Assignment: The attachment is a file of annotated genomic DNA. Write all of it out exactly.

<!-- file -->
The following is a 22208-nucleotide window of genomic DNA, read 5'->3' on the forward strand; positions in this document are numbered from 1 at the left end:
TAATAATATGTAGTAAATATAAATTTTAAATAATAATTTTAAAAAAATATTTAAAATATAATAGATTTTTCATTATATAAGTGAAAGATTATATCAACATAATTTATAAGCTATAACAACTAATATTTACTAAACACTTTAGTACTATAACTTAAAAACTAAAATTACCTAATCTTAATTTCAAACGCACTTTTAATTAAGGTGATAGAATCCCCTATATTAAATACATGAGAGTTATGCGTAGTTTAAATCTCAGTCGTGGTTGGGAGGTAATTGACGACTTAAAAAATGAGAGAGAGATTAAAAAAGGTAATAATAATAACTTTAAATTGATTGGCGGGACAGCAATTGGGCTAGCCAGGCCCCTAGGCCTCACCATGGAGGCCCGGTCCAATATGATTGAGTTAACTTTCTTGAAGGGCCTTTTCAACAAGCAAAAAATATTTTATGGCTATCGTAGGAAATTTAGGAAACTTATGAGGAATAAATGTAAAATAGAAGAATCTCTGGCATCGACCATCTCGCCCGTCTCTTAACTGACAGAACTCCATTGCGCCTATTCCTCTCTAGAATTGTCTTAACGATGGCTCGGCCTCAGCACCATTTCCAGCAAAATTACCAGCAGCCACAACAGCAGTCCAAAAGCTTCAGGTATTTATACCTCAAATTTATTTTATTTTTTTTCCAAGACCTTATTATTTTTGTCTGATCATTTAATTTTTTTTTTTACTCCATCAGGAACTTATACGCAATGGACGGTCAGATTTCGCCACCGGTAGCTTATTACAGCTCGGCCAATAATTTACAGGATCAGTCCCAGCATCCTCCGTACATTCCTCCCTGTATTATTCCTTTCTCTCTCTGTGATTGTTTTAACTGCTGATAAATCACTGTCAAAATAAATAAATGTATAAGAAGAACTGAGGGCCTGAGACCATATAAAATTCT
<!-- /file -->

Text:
The following is a 22208-nucleotide window of genomic DNA, read 5'->3' on the forward strand; positions in this document are numbered from 1 at the left end:
TAATAATATGTAGTAAATATAAATTTTAAATAATAATTTTAAAAAAATATTTAAAATATAATAGATTTTTCATTATATAAGTGAAAGATTATATCAACATAATTTATAAGCTATAACAACTAATATTTACTAAACACTTTAGTACTATAACTTAAAAACTAAAATTACCTAATCTTAATTTCAAACGCACTTTTAATTAAGGTGATAGAATCCCCTATATTAAATACATGAGAGTTATGCGTAGTTTAAATCTCAGTCGTGGTTGGGAGGTAATTGACGACTTAAAAAATGAGAGAGAGATTAAAAAAGGTAATAATAATAACTTTAAATTGATTGGCGGGACAGCAATTGGGCTAGCCAGGCCCCTAGGCCTCACCATGGAGGCCCGGTCCAATATGATTGAGTTAACTTTCTTGAAGGGCCTTTTCAACAAGCAAAAAATATTTTATGGCTATCGTAGGAAATTTAGGAAACTTATGAGGAATAAATGTAAAATAGAAGAATCTCTGGCATCGACCATCTCGCCCGTCTCTTAACTGACAGAACTCCATTGCGCCTATTCCTCTCTAGAATTGTCTTAACGATGGCTCGGCCTCAGCACCATTTCCAGCAAAATTACCAGCAGCCACAACAGCAGTCCAAAAGCTTCAGGTATTTATACCTCAAATTTATTTTATTTTTTTTCCAAGACCTTATTATTTTTGTCTGATCATTTAATTTTTTTTTTTACTCCATCAGGAACTTATACGCAATGGACGGTCAGATTTCGCCACCGGTAGCTTATTACAGCTCGGCCAATAATTTACAGGATCAGTCCCAGCATCCTCCGTACATTCCTCCCTGTATTATTCCTTTCTCTCTCTGTGATTGTTTTAACTGCTGATAAATCACTGTCAAAATAAATAAATGTATAAGAAGAACTGAGGGCCTGAGACCATATAAAATTCT